Loaded Veggie Tacos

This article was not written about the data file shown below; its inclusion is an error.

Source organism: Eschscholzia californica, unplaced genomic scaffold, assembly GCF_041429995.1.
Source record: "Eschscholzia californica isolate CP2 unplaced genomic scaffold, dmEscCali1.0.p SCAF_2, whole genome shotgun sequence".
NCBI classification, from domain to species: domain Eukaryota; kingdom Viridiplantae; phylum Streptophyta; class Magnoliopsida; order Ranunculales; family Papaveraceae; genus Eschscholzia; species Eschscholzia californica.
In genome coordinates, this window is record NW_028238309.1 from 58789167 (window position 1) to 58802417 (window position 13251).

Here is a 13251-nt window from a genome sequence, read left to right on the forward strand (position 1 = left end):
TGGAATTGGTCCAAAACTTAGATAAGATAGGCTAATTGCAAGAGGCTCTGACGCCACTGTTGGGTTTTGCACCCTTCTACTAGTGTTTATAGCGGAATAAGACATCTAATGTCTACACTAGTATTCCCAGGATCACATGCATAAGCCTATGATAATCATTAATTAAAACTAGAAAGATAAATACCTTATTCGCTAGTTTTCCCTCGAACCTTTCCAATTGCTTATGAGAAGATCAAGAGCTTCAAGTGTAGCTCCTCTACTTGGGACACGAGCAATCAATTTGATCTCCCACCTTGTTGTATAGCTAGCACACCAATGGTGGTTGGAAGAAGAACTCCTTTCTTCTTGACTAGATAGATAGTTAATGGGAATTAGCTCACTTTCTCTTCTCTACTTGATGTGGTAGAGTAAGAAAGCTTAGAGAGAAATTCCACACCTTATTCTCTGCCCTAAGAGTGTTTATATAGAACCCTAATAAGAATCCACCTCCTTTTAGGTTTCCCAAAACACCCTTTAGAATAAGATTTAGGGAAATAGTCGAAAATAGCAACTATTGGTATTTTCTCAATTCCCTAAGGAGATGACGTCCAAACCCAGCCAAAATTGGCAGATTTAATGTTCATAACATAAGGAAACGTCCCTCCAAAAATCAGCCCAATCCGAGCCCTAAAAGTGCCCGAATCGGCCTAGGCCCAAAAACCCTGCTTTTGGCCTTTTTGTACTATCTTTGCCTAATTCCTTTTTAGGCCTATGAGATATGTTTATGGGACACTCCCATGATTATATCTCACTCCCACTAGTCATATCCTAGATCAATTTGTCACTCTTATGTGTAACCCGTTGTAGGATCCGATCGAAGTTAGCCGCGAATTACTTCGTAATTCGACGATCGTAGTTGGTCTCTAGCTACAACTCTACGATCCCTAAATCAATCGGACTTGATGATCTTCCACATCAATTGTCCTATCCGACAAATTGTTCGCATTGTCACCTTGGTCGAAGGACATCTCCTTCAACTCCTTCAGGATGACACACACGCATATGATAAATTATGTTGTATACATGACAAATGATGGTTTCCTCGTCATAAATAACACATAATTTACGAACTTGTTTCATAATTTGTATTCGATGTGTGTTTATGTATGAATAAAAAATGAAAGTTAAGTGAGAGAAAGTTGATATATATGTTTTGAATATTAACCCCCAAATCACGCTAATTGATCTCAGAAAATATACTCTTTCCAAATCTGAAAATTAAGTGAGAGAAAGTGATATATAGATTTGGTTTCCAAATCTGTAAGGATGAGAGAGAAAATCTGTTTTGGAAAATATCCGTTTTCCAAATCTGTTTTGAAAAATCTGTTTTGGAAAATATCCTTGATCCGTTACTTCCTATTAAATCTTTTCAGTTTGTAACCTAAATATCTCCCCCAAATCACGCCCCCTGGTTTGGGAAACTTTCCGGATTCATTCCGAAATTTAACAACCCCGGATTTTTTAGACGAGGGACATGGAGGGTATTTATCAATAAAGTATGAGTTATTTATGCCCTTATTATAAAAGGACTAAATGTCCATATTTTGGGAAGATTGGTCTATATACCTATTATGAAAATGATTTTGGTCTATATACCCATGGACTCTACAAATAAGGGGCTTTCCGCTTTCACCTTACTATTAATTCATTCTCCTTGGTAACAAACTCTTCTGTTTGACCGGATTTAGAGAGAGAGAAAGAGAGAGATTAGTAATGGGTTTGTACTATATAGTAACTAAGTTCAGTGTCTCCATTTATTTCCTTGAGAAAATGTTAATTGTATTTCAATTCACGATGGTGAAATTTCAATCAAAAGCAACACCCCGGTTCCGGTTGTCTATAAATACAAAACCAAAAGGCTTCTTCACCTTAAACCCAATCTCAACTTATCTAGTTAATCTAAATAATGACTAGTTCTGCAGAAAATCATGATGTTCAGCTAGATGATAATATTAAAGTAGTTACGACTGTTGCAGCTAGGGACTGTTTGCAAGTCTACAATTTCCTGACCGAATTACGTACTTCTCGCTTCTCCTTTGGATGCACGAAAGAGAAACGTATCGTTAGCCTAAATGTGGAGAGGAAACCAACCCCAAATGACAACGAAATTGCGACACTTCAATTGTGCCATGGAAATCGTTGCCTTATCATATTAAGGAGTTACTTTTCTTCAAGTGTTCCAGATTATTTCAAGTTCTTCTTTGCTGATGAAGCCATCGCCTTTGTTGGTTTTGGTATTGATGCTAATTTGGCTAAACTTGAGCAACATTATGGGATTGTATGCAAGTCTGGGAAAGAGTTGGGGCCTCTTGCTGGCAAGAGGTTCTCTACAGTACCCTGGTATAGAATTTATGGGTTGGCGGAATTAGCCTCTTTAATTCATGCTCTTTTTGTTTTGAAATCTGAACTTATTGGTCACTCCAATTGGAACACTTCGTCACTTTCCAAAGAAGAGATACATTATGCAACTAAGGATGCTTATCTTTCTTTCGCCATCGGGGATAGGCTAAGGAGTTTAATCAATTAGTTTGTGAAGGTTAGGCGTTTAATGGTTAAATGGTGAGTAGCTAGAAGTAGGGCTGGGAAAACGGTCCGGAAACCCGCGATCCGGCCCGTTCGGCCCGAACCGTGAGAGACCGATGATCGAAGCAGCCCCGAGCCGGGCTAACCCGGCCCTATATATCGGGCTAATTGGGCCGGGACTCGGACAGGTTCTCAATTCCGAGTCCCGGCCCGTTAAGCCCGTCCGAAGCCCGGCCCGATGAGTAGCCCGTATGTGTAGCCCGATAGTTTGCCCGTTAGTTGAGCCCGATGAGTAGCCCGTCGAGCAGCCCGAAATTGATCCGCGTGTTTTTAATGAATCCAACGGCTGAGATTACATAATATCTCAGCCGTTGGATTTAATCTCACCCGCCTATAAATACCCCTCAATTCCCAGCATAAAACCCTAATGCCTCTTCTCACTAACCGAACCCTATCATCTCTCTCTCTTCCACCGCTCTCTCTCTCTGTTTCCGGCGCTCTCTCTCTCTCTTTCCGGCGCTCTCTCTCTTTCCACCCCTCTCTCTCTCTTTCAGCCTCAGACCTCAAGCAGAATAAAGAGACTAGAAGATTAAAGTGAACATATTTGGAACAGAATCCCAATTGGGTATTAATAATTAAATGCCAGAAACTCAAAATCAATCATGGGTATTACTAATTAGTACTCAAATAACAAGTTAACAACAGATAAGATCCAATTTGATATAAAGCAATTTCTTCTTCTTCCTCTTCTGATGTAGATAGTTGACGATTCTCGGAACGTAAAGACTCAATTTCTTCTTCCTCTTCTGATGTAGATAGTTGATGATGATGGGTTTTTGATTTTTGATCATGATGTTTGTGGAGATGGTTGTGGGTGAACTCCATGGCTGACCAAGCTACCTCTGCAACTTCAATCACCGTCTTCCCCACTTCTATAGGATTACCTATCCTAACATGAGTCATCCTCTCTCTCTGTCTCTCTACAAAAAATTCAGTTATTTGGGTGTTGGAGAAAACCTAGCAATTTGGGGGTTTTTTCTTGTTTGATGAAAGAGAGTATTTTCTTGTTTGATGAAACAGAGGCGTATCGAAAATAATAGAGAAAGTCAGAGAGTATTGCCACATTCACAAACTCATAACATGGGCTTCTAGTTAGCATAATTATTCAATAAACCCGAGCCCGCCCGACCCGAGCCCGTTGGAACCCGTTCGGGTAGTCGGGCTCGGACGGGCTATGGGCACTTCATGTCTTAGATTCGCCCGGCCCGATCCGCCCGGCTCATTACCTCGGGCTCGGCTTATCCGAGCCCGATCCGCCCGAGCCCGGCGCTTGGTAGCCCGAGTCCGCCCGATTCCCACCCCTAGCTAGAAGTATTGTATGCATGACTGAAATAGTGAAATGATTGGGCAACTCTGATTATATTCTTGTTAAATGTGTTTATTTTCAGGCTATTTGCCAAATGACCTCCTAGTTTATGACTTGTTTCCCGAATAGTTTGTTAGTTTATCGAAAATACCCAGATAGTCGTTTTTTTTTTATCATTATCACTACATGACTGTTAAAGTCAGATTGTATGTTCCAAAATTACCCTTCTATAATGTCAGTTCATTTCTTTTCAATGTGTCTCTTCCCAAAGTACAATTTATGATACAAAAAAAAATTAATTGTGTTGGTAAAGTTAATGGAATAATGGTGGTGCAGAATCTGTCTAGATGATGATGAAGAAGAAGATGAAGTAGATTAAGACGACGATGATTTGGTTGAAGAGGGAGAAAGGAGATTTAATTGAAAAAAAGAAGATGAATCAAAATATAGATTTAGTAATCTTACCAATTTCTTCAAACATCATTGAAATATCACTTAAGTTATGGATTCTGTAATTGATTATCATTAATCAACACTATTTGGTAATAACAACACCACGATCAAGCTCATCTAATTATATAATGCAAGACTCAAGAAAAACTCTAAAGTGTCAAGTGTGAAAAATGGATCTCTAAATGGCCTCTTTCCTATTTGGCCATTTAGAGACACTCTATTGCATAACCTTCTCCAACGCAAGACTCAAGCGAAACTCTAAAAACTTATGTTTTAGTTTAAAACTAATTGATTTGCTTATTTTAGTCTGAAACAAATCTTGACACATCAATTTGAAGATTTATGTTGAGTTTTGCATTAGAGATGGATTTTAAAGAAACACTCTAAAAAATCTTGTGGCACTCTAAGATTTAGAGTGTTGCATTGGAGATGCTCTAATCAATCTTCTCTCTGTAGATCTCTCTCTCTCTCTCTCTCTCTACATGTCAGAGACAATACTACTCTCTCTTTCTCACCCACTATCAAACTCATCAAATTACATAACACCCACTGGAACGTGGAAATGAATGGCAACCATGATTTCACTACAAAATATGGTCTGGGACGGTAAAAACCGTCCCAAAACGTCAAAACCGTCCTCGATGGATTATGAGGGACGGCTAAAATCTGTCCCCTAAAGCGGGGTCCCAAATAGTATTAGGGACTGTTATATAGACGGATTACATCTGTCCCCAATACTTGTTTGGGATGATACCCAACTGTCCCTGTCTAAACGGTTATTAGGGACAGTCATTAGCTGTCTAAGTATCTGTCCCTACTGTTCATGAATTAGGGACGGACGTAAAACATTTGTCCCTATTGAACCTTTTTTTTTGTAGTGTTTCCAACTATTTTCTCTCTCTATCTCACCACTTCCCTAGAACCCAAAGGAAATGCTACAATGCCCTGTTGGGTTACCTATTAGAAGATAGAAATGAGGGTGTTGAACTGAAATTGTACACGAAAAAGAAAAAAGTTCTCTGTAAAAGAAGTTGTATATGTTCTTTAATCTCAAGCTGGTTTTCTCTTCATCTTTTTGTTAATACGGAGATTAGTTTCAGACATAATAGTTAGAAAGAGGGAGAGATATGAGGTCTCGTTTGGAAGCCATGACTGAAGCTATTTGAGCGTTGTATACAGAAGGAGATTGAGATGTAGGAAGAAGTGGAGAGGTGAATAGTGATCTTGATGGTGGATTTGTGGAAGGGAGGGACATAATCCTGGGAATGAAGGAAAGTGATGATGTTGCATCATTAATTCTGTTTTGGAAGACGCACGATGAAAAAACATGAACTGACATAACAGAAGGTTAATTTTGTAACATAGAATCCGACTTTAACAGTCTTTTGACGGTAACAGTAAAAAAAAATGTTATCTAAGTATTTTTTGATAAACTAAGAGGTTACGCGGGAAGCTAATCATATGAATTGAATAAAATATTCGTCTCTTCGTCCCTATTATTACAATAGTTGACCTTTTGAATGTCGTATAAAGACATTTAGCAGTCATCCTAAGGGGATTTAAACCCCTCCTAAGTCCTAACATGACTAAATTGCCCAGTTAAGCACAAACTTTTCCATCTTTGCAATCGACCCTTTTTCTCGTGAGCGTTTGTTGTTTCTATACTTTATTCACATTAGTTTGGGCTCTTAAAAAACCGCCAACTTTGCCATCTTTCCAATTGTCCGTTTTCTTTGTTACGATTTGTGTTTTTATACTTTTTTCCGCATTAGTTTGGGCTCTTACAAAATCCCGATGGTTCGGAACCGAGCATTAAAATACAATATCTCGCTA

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When I moved to New York, I learned a whole lot about tacos right from the start. The shredded lettuce, canned corn kernels and chopped tomato add ins of my childhood were all of a sudden nowhere to be seen – instead, the most elaborate combinations were served up and a food concept I had felt sort of “meh” about for a while became a new favorite. I recall this one conversation I had with Mike early on, where I sort of “explained” to him that in Sweden, we approach tacos in a much different way. I went on and on about the standard concept of ground beef, the aforementioned vegetables, the taco sauce or salsa, sour cream and shredded cheese – only to have Mike tell me afterwards that that’s how tacos are normally eaten in America too. Little did I know, back then, that I’d only been taken to these contemporary, trendy Mexican food places, where pickled red onions, thinly sliced radishes and habanero relish had just recently risen to the sky as the “new black” of taco toppings.